Be Creative: Bug Hunting Advice From a Top Tester

Finding unique bugs in a software application is never easy. It’s even more difficult when you are working with dozens of other testers from around the world. In our latest guest post, uTester Amit Kulkarni – a recent Bug Battle winner – offers testers some advice for finding unique bugs when multiple issues have already been reported.

When working on test cycles in the uTest platform, it’s important to remember the model they follow. For instance, once the test cycle is open, it is made available to invited testers from all over the world, unless the customer has chosen specific criteria like geographical locatio, specialty, experience etc. And because there are different time zones, you may find yourself in a situation when you accept the invite for the test cycle and there are already a good number of bugs logged. So common, isn’t it?

Now here is the catch: Some testers wonder how do they go about it? There are already a lot of bugs logged, what should I do? How am I going to find a bug now? Well, first I would say calm down. Understand the application and what is expected from the test cycle. Once you are done with this, take a look at the bug reports already logged by other testers. This will give you an idea as to what part of the application has been tested so far, and what has yet to be tested.

I often feel quite lonely when there are no bugs logged when I accept an invite (a rare occurrence however). I would prefer to work with other testers as a team to make sure the outcome is what is expected by the customer before creating the test cycle, but that’s not always possible. That being the case, would you like to know how stand out from the other testers?

Here’s my advice:

Be Creative: In such situations you have to be creative with your test ideas. Think of scenarios that have not yet been tried. This is where you’ll save time by first understanding the duplicate bugs. It may sound hard, but it is time well spent in trying to understand the application and the scope for the test cycle. This creativity not only helps you for this particular test cycle, but will prove to be useful in other situations as well. So the point that you need to remember is this: Don’t just look for simple bugs.

Go through the other reports logged and try to reproduce the bug and see if you can dig deeper for serious bugs. It does help to generate quite a few new ideas if you take some time and spend in reading other tester reports.

Be Patient: This one of the key attributes for a tester – not only just for those working on uTest projects. Keep your cool, understand the application, and try to come up with test ideas that may yield some fresh insight. Because you are working with testers all across the globe,  it may possible that the test idea that you just thought of has been implemented by other tester, but that should not make you impatient.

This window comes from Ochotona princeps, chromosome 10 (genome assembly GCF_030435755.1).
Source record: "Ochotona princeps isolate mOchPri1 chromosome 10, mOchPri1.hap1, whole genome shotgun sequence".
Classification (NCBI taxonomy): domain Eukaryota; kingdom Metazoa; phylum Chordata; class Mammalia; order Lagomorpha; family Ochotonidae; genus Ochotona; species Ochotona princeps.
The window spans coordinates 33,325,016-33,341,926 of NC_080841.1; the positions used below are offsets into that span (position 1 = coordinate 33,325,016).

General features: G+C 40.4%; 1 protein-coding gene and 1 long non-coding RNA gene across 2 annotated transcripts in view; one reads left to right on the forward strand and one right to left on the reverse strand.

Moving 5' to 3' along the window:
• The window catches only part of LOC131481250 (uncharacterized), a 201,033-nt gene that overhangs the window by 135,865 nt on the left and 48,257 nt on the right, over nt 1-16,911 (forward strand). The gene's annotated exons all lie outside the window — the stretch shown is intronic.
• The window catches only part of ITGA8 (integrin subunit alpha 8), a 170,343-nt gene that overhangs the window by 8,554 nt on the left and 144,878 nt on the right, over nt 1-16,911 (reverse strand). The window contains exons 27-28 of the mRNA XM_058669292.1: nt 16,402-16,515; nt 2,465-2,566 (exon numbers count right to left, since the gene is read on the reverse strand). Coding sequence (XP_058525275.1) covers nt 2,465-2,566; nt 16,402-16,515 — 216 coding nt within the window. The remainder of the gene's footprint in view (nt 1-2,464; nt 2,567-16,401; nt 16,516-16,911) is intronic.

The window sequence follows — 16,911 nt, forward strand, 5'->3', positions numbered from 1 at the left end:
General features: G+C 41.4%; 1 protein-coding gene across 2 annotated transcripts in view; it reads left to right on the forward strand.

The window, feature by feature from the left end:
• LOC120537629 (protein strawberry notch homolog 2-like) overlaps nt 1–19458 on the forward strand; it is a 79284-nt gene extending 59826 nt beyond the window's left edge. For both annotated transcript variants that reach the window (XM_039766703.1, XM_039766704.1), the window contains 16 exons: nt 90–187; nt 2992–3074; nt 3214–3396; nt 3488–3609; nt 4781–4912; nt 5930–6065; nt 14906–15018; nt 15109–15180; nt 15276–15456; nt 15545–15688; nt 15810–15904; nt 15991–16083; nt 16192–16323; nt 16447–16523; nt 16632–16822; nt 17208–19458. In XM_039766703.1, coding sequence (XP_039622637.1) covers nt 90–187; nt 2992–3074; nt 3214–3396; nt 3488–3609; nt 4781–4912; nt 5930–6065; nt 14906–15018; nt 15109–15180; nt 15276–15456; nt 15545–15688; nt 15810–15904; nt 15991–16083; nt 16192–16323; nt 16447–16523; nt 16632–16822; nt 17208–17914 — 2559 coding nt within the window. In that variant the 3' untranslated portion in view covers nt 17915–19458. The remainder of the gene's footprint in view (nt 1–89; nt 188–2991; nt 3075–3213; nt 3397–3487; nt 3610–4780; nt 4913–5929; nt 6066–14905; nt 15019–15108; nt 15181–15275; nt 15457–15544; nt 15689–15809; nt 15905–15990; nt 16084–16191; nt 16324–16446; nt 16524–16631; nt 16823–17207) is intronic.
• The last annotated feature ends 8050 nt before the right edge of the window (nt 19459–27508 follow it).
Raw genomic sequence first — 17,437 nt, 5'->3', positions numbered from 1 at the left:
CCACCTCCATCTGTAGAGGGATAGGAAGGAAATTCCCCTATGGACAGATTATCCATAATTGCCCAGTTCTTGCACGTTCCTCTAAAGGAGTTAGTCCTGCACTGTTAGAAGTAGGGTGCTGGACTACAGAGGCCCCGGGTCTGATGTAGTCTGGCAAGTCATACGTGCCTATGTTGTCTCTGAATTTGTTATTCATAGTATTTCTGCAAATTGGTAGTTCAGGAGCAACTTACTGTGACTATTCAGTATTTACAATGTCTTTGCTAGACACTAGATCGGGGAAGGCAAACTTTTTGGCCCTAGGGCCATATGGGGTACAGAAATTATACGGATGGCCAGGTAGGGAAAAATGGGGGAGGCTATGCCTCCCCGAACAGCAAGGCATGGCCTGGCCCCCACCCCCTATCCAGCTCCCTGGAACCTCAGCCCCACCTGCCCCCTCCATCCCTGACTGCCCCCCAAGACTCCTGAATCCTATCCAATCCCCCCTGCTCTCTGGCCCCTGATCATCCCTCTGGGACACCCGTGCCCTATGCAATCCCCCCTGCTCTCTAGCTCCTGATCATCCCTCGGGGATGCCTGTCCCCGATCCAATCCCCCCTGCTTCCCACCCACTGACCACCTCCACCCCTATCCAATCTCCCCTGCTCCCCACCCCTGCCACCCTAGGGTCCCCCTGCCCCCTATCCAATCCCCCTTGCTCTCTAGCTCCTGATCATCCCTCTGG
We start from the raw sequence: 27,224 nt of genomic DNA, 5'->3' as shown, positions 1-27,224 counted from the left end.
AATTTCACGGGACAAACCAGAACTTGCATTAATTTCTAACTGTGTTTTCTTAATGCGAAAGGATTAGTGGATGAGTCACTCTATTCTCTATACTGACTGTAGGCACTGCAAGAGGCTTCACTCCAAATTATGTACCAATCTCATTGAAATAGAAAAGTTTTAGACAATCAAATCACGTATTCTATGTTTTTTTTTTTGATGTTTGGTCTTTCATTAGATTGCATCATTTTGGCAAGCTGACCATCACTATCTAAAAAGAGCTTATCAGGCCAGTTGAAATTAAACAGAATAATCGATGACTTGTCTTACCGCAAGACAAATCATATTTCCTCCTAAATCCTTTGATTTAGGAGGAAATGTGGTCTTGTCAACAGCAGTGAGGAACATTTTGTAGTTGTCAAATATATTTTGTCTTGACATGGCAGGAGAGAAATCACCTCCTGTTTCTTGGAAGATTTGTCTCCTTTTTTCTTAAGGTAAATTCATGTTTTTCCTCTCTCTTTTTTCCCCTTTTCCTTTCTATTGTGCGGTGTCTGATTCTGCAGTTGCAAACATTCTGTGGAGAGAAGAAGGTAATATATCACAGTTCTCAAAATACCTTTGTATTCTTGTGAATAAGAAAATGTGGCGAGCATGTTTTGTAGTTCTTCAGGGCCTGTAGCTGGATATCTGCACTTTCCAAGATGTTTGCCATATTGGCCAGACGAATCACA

Be an Explorer: Just don’t look out for the simple bugs that do not need much more exploration, although if you find them that is all well and good. Explore the application by targeting specific parts of the application. When you start exploring the application you will begin to distinguish the deeper issues, instead of bugs which are just on the surface.

While exploring the application makes sure that you are still very much in control of what are you trying to. At times exploration leads to the part of the application which is not yet suppose to test, so just be careful! Remember to read the scope of the test cycle before you do anything.

Be Agile: It is good to be agile, but it’s important not to lose your focus. Make sure that you are taking proper notes, taking screen shots or videos, or even using tools like Session Tester.

So, if you are ready to practice all the above then you are certainly going to have good time while working on the test cycles. Not to mention that it also helps you in planning/splitting your tasks as you move further along.

So, the next time if you accept an invite and see bugs logged, you got to know what to do, right?

Essential Guide to Mobile App Testing

Comments

  1. Matt says

    Great advise, common practices which tend to get forgotten in the heat of new test cycles and the rush to find bugs. I believe following these simple steps will also help to ensure the bugs you do submit are relative to the scope and are of a quality nature that is more likely to be approved and useful. There are a lot of GUI bugs submitted at the start of a project and the meat of any real issues take more investigations and testing skills. Anyone can find GUI bugs, but the technical, functional and even feedback bugs are what provide the real value in quality bug reporting. Not to downgrade GUI issues by any means, but these are usually easy to come by at the start and take little effort to find. I completely agree with Amit here that taking the time to read the submitted reports, the project’s scope and instructions, exploring the application under test to gain the best understanding of what the current environment is like and where the most effective area is to start will be. Building upon existing bugs reported is a great way to add value and not duplicate effort. Quality, not Quantity!

Leave a Reply

Your email address will not be published. Required fields are marked *